Marjane Satrapi was in elementary school when the Shah was ousted from power in Iran and a conservative Islamic regime took control. Because her family had communist and socialist leanings, as well as a distant familial relationship to the deposed Shah, they had to navigate a perilous political landscape. During this time, Marjane struggles to find meaning in the vast changes, the many injustices, and the specter of martyrdom and war that hung over her country. She wrestles with religion, school, and the authorities who place restrictions on clothing, make-up, and popular culture. Being questioning and rebellious, Marjane has to deal with seemingly mundane situations that suddenly deteriorate into danger.
This volume contains the first two chapters of the books originally published in France. It is followed by a sequel where we follow what happens to Marjane as she becomes a young adult. This volume is very episodic and provides many scenes from a country in conflict where one family is struggling to get by. Incidentally, the title of the book comes from the Greek name for Parsa, an ancient capital of the Persian Empire. Continue reading.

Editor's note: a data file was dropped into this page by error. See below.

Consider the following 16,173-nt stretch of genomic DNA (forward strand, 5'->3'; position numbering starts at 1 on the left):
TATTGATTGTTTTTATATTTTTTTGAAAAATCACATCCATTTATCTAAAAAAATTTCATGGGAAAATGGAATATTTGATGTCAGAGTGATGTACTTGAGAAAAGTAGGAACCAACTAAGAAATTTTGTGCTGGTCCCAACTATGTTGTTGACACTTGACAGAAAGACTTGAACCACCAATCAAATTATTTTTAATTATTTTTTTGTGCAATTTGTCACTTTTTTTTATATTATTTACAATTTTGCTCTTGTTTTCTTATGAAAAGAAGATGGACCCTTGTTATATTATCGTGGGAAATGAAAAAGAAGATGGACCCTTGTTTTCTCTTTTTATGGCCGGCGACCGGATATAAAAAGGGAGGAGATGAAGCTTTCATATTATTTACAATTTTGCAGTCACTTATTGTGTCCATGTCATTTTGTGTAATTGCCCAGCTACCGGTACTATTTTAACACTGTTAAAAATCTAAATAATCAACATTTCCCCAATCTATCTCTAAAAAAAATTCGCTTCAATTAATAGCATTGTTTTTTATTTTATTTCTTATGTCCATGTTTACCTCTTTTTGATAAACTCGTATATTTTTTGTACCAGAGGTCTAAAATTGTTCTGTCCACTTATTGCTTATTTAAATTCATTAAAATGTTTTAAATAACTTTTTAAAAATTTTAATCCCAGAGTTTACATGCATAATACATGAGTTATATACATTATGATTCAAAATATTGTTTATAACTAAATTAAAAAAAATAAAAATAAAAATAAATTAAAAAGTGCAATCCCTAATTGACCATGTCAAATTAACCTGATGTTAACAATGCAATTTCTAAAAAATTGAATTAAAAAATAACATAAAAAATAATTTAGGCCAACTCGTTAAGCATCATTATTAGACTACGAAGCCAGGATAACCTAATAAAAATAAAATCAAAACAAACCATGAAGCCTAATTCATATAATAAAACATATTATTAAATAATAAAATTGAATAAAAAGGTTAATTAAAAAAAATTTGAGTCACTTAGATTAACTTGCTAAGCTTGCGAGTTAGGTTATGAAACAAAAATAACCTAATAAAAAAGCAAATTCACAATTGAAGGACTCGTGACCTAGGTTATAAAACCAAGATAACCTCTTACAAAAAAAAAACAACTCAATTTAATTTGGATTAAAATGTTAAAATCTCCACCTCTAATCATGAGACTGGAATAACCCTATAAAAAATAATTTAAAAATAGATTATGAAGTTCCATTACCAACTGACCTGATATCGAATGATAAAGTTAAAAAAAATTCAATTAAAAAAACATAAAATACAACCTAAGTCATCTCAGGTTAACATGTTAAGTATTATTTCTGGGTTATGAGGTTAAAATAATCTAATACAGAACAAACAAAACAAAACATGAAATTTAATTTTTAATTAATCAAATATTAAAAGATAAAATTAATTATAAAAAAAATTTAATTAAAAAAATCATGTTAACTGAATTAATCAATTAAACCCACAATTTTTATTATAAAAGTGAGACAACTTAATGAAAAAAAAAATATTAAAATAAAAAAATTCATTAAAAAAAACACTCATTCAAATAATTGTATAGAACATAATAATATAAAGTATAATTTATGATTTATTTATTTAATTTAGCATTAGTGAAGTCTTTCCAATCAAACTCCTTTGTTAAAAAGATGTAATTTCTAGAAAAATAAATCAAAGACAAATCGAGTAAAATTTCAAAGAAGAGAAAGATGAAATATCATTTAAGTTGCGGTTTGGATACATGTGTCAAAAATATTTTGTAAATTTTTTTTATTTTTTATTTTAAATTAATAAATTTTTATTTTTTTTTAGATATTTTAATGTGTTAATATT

Persepolis by Marjane Satrapi
Published by Pantheon Books on 2003
Genres: Arabic, Graphic Novels and Comics, Middle East
Reading Level: High School
Review Source: Graphic Novel Resources
A New York Times Notable Book A Time Magazine “Best Comix of the Year” A San Francisco Chronicle and Los Angeles Times Best-seller
Wise, funny, and heartbreaking, Persepolis is Marjane Satrapi’s memoir of growing up in Iran during the Islamic Revolution. In powerful black-and-white comic strip images, Satrapi tells the story of her life in Tehran from ages six to fourteen, years that saw the overthrow of the Shah’s regime, the triumph of the Islamic Revolution, and the devastating effects of war with Iraq. The intelligent and outspoken only child of committed Marxists and the great-granddaughter of one of Iran’s last emperors, Marjane bears witness to a childhood uniquely entwined with the history of her country.
Persepolis paints an unforgettable portrait of daily life in Iran and of the bewildering contradictions between home life and public life. Marjane’s child’s-eye view of dethroned emperors, state-sanctioned whippings, and heroes of the revolution allows us to learn as she does the history of this fascinating country and of her own extraordinary family. Intensely personal, profoundly political, and wholly original, Persepolis is at once a story of growing up and a reminder of the human cost of war and political repression. It shows how we carry on, with laughter and tears, in the face of absurdity. And, finally, it introduces us to an irresistible little girl with whom we cannot help but fall in love.